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Bestselling novelist Mike Noonan, unable to cope after his wife's sudden death, returns to the couple's lakeside retreat in Maine, where he becomes involved in a custody battle between a young widow and her child's enormously wealthy grandfather. Mike inexplicably receives mysterious ghostly visitations, escalating nightmares and the realization that his late wife still has something to tell him. Written by
I love Stephen King novels, and I love the miniseries productions of his work (particularly SALEM'S LOT and IT). BAG OF BONES is the latest addition to the list, a 2011 production which sees Pierce Brosnan playing a thinly-veiled version of the author himself uncovering ghosts and sinister secrets in a rural town.
So far so Stephen King, you might think, and this is very much par for the course when it comes to this type of stuff. Director Mick Garris tries to jazz things up with snappy editing and cross-cutting, but when it comes to the 'horror' it's the same old scare tactics: loud noises, sudden movement, a creepy pair of villains. The usual stuff.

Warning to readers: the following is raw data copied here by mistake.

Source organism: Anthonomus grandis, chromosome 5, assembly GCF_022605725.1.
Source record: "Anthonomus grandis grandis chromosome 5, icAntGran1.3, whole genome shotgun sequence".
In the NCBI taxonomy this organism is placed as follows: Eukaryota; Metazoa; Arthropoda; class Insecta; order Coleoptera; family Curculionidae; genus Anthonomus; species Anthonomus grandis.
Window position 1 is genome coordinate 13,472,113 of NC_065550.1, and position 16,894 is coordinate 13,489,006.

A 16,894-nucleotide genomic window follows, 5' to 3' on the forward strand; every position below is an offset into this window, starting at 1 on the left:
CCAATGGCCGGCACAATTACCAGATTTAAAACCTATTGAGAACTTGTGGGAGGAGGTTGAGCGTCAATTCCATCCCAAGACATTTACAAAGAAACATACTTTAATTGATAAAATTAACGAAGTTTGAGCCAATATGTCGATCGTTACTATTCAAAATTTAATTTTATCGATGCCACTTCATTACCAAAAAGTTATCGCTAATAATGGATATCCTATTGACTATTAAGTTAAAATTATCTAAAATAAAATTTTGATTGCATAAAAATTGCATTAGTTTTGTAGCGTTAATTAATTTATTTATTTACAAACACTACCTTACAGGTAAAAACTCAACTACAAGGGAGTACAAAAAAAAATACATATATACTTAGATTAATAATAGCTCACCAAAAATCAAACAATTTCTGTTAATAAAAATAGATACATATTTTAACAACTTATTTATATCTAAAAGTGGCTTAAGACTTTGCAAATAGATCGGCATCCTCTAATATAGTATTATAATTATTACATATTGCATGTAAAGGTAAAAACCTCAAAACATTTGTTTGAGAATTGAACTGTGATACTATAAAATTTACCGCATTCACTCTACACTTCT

The production isn't all bad, and I did find that the three hours zipped past as I watched; I wasn't bored, that's for sure. Brosnan gives one of his dependable everyman type performances (and seems to be wearing that same old blue shirt from DANTE'S PEAK) although Melissa George is slightly wasted in a small role. Really, this is the Brosnan show, with him going all Bruce Campbell as he's haunted in his lakeside cabin.
There are a few gory flourishes here and there to keep things moving, and I liked the eventual unravelling of the back story which was highly effective. But for every point BAG OF BONES scores it loses one by doing something silly - such as the excruciatingly twee final scene involving some friendly spirits.
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